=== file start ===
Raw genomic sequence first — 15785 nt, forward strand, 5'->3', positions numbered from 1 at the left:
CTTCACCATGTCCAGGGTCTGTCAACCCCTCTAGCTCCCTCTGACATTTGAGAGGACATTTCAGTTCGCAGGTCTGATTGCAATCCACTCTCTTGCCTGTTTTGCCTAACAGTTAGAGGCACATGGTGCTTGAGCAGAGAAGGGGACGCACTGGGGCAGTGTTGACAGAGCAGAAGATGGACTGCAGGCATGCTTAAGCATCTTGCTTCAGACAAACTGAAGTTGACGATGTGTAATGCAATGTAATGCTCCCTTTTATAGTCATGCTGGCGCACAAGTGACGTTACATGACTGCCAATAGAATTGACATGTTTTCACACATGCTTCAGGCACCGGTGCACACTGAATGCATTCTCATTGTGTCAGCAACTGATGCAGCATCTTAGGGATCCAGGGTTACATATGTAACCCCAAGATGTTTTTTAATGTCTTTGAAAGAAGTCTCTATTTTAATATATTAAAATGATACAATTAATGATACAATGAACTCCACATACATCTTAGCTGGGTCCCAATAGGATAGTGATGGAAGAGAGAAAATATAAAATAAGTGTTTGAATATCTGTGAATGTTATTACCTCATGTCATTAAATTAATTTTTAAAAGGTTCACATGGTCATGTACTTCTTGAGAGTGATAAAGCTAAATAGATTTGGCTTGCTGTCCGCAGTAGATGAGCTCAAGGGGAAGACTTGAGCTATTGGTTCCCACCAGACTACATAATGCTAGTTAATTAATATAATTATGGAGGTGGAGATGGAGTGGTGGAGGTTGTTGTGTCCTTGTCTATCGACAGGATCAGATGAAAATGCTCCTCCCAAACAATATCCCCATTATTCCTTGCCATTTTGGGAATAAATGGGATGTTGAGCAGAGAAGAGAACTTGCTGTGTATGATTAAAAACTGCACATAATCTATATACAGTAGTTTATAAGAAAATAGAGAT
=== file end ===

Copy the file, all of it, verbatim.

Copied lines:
Raw genomic sequence first — 15785 nt, forward strand, 5'->3', positions numbered from 1 at the left:
CTTCACCATGTCCAGGGTCTGTCAACCCCTCTAGCTCCCTCTGACATTTGAGAGGACATTTCAGTTCGCAGGTCTGATTGCAATCCACTCTCTTGCCTGTTTTGCCTAACAGTTAGAGGCACATGGTGCTTGAGCAGAGAAGGGGACGCACTGGGGCAGTGTTGACAGAGCAGAAGATGGACTGCAGGCATGCTTAAGCATCTTGCTTCAGACAAACTGAAGTTGACGATGTGTAATGCAATGTAATGCTCCCTTTTATAGTCATGCTGGCGCACAAGTGACGTTACATGACTGCCAATAGAATTGACATGTTTTCACACATGCTTCAGGCACCGGTGCACACTGAATGCATTCTCATTGTGTCAGCAACTGATGCAGCATCTTAGGGATCCAGGGTTACATATGTAACCCCAAGATGTTTTTTAATGTCTTTGAAAGAAGTCTCTATTTTAATATATTAAAATGATACAATTAATGATACAATGAACTCCACATACATCTTAGCTGGGTCCCAATAGGATAGTGATGGAAGAGAGAAAATATAAAATAAGTGTTTGAATATCTGTGAATGTTATTACCTCATGTCATTAAATTAATTTTTAAAAGGTTCACATGGTCATGTACTTCTTGAGAGTGATAAAGCTAAATAGATTTGGCTTGCTGTCCGCAGTAGATGAGCTCAAGGGGAAGACTTGAGCTATTGGTTCCCACCAGACTACATAATGCTAGTTAATTAATATAATTATGGAGGTGGAGATGGAGTGGTGGAGGTTGTTGTGTCCTTGTCTATCGACAGGATCAGATGAAAATGCTCCTCCCAAACAATATCCCCATTATTCCTTGCCATTTTGGGAATAAATGGGATGTTGAGCAGAGAAGAGAACTTGCTGTGTATGATTAAAAACTGCACATAATCTATATACAGTAGTTTATAAGAAAATAGAGAT